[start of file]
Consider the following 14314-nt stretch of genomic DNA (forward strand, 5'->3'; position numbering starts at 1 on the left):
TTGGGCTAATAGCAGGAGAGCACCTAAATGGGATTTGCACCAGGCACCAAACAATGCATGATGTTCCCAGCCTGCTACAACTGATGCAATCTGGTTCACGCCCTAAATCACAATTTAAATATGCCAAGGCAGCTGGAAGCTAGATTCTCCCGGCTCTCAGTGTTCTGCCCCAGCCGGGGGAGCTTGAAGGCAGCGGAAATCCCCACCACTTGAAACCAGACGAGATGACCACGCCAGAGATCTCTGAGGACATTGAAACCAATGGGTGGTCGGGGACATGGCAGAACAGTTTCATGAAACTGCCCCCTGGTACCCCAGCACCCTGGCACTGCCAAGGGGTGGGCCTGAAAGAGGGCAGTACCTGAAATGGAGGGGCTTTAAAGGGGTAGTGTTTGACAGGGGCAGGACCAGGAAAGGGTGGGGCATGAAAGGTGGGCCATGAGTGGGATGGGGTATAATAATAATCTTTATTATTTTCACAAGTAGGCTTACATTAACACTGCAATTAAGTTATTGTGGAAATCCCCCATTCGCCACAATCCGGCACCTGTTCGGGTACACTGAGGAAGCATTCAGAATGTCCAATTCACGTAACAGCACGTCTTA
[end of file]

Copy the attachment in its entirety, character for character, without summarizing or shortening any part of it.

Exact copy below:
Consider the following 14314-nt stretch of genomic DNA (forward strand, 5'->3'; position numbering starts at 1 on the left):
TTGGGCTAATAGCAGGAGAGCACCTAAATGGGATTTGCACCAGGCACCAAACAATGCATGATGTTCCCAGCCTGCTACAACTGATGCAATCTGGTTCACGCCCTAAATCACAATTTAAATATGCCAAGGCAGCTGGAAGCTAGATTCTCCCGGCTCTCAGTGTTCTGCCCCAGCCGGGGGAGCTTGAAGGCAGCGGAAATCCCCACCACTTGAAACCAGACGAGATGACCACGCCAGAGATCTCTGAGGACATTGAAACCAATGGGTGGTCGGGGACATGGCAGAACAGTTTCATGAAACTGCCCCCTGGTACCCCAGCACCCTGGCACTGCCAAGGGGTGGGCCTGAAAGAGGGCAGTACCTGAAATGGAGGGGCTTTAAAGGGGTAGTGTTTGACAGGGGCAGGACCAGGAAAGGGTGGGGCATGAAAGGTGGGCCATGAGTGGGATGGGGTATAATAATAATCTTTATTATTTTCACAAGTAGGCTTACATTAACACTGCAATTAAGTTATTGTGGAAATCCCCCATTCGCCACAATCCGGCACCTGTTCGGGTACACTGAGGAAGCATTCAGAATGTCCAATTCACGTAACAGCACGTCTTA